Unisphere Posts 47% Revenue Growth
The company, which filed for its initial public offering with the Securities and Exchange Commission back in September is about to update its S-1 filing by plugging in pumped-up quarterly revenue numbers (see Unisphere Tunes Up for IPO), according to officials at the company. Unisphere will report $44.1 million in revenue for its second quarter of 2001, which ended in March. This compares to $30.1 million in the previous quarter, sequential growth of 47 percent. Officials would not say how much they lost in the quarter, but the numbers were expected to be filed with the SEC shortly.
Although the company would not comment specifically on the breakout of those numbers, analysts say the majority of its growth likely comes from its edge routing/broadband aggregation products, the ERX 700 and ERX 1400.
“The ERX is selling like hotcakes,” says Michael Howard, principal analyst and co-founder of Infonetics Research Inc.. “I’ve even heard competitors saying that they’ve seen them in more and more accounts. They seem to have gotten the formula right for the ERX: It’s got broadband aggregation, full routing, and it’s a fast, compact, well-priced product.” Over the past several quarters Unisphere has steadily been improving its market share against market leaders Cisco Systems Inc. (Nasdaq: CSCO) and Redback Networks Inc. (Nasdaq: RBAK). During 2000, carriers spent about $610 million on edge aggregation equipment, according to Infonetics. In the fourth calendar quarter, Cisco and Redback were almost evenly split in terms of market share, with 42 percent and 37 percent respectively. Unisphere, which had no market share just five quarters earlier, ranked third last quarter with 8 percent, say analysts at Infonetics.
The ERX also competes in edge routing against Cisco, Juniper Networks Inc. (Nasdaq: JNPR), and Riverstone Networks (Nasdaq: RSTN), and it has improved its share of that market as well. Working through Siemens' sales channel, Unisphere has won most of this business overseas, says Kevin Mitchell, directing analyst of service provider networks for Infonetics. Because Siemens will still own a large portion of Unisphere after the public offering, that relationship is expected to continue (see Unisphere Registers For IPO).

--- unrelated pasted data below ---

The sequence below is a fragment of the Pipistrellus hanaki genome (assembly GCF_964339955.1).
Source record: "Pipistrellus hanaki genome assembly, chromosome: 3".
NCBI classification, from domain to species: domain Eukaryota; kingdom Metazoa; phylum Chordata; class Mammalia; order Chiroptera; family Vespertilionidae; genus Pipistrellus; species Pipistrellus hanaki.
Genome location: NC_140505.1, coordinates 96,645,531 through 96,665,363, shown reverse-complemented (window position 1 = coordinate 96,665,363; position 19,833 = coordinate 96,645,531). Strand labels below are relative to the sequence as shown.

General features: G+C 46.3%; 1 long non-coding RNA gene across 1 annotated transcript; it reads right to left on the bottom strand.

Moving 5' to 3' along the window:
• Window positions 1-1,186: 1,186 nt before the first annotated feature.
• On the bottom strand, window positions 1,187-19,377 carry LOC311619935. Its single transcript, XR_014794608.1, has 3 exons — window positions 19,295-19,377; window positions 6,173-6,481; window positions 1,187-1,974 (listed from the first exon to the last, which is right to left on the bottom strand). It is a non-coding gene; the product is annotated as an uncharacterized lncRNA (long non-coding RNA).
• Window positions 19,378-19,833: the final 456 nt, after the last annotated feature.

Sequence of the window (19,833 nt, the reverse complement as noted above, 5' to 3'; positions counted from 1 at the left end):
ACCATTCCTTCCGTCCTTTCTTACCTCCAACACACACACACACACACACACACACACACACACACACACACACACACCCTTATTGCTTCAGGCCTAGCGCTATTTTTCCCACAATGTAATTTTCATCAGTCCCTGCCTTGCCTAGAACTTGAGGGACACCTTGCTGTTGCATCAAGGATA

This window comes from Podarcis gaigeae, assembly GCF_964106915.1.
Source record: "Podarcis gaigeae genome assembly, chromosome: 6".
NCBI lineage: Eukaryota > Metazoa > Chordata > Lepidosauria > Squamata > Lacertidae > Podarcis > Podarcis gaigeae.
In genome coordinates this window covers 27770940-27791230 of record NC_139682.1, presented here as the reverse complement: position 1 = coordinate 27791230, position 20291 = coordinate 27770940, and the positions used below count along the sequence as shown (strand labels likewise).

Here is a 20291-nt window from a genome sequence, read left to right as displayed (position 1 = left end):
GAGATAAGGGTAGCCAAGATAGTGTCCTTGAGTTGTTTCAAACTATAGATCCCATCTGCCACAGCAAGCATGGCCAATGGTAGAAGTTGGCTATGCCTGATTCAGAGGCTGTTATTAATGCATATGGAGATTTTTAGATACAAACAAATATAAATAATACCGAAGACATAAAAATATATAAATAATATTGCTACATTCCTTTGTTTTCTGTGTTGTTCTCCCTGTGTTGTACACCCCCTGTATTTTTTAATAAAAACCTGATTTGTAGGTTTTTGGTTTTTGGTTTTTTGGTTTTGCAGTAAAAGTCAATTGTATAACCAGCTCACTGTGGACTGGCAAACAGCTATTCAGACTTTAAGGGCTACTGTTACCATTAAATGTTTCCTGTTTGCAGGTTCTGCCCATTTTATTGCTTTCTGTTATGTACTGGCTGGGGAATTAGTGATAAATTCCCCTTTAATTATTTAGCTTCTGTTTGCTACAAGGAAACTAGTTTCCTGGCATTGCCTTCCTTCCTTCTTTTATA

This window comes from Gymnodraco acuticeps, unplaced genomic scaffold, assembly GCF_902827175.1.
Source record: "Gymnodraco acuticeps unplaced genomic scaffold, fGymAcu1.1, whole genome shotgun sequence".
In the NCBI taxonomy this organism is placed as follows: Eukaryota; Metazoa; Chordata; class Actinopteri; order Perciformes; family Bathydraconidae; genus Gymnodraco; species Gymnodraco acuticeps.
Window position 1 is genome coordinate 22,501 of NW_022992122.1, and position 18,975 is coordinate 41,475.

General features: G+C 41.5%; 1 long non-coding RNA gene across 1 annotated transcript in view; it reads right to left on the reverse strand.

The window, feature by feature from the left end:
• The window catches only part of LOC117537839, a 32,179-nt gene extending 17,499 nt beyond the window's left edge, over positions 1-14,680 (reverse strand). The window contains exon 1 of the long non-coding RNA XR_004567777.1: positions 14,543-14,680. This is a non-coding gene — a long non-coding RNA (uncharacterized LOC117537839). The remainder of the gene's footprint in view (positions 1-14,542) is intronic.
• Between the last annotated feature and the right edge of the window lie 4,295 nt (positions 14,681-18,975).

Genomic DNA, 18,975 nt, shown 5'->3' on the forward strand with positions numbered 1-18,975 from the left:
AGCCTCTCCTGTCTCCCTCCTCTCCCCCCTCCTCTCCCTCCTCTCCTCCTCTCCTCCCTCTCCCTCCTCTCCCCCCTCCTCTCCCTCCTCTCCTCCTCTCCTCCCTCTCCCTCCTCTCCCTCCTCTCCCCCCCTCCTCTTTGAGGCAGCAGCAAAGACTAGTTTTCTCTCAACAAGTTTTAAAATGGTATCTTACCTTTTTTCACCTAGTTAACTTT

How well has it done overseas? According to Infonetics, the company generated about 75 percent of its business outside of North America, with about 60 percent of its total business being done in Asia Pacific last quarter. Most of its customers are top-tier carriers like Hanora Telecom (Korea’s largest broadband provider), Telekom Malaysia, and Deutsche Telekom AG (NYSE: DT). Most recently it announced a contract with Beijing Telecom to deploy ERX equipment in 14 provinces in China.
Its international base puts Unisphere in a good position for two reasons, says Mitchell. For one, carrier capital spending cutbacks, which have recently hurt Redback and Cisco in the U.S., haven’t affected Europe and Asia as much. Secondly, most of the growth in the broadband aggregation market, which is expected to grow to about $2.1 billion by 2004, will come from sales outside of North America.
Unisphere has also targeted two other smaller, but growing markets with its SMS 2100 voice mediation switch, which converts voice circuit traffic into IP traffic, and its SRX 3000 softswitch platform. In the voice gateway market -- which, according to Infonetics is expected to grow to $2.7 billion by 2004 from $88 million last year -- Unisphere was second in market share at 18 percent last quarter.
The SRX softswitch isn’t yet shipping, but the market potential is big -- about $1.7 billion by 2004 up from about $35 million in 2000, according to Infonetics. But Unisphere will also have to contend with competition from a slew of other companies, including, again, Cisco, Convergent Networks Inc., Lucent Technologies Inc. (NYSE: LU), Sonus Networks Inc. (Nasdaq: SONS), Telica Inc., Oresis, Santera Systems Inc., Rapid5 Networks, and Taqua Systems. Unisphere officials say the company is waiting for market conditions to improve before going public. The last networking company to take the plunge into the icy IPO waters was Riverstone (see Riverstone IPO Toughs It Out). Its price started at $13 a share and fell as low as $6.62. Today, it was trading at $17.09.
“In January, people were saying they thought things would turn around by March and that the IPO market would pick up by September,” says Gina Sockolow, an analyst with Buckingham Research Associates (BRA). “But it’s now May and things still haven’t turned around. Clearly, Unisphere is getting ready for the public market.”
-- Marguerite Reardon, senior editor, Light Reading http://www.lightreading.com